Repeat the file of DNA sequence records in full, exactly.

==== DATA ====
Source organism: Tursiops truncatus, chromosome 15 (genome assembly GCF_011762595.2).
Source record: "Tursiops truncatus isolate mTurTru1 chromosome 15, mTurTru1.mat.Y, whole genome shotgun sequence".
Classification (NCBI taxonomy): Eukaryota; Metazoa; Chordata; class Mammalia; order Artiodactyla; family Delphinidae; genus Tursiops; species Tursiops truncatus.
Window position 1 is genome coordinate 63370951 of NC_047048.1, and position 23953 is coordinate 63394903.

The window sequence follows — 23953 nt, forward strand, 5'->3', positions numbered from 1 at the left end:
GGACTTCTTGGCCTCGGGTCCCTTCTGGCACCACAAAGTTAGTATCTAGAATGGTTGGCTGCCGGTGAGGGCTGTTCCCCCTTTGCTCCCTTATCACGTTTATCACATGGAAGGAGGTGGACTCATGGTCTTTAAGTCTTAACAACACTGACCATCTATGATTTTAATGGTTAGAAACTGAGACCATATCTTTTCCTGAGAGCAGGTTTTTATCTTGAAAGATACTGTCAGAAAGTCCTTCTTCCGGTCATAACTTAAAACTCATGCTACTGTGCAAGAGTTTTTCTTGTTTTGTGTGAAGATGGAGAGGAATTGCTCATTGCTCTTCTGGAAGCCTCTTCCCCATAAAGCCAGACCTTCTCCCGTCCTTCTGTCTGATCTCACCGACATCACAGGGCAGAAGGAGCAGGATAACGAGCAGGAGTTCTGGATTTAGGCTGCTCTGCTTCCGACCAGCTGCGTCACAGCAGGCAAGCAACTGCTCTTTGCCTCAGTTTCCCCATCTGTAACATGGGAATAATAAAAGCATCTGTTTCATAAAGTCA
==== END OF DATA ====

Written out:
Source organism: Tursiops truncatus, chromosome 15 (genome assembly GCF_011762595.2).
Source record: "Tursiops truncatus isolate mTurTru1 chromosome 15, mTurTru1.mat.Y, whole genome shotgun sequence".
Classification (NCBI taxonomy): Eukaryota; Metazoa; Chordata; class Mammalia; order Artiodactyla; family Delphinidae; genus Tursiops; species Tursiops truncatus.
Window position 1 is genome coordinate 63370951 of NC_047048.1, and position 23953 is coordinate 63394903.

The window sequence follows — 23953 nt, forward strand, 5'->3', positions numbered from 1 at the left end:
GGACTTCTTGGCCTCGGGTCCCTTCTGGCACCACAAAGTTAGTATCTAGAATGGTTGGCTGCCGGTGAGGGCTGTTCCCCCTTTGCTCCCTTATCACGTTTATCACATGGAAGGAGGTGGACTCATGGTCTTTAAGTCTTAACAACACTGACCATCTATGATTTTAATGGTTAGAAACTGAGACCATATCTTTTCCTGAGAGCAGGTTTTTATCTTGAAAGATACTGTCAGAAAGTCCTTCTTCCGGTCATAACTTAAAACTCATGCTACTGTGCAAGAGTTTTTCTTGTTTTGTGTGAAGATGGAGAGGAATTGCTCATTGCTCTTCTGGAAGCCTCTTCCCCATAAAGCCAGACCTTCTCCCGTCCTTCTGTCTGATCTCACCGACATCACAGGGCAGAAGGAGCAGGATAACGAGCAGGAGTTCTGGATTTAGGCTGCTCTGCTTCCGACCAGCTGCGTCACAGCAGGCAAGCAACTGCTCTTTGCCTCAGTTTCCCCATCTGTAACATGGGAATAATAAAAGCATCTGTTTCATAAAGTCA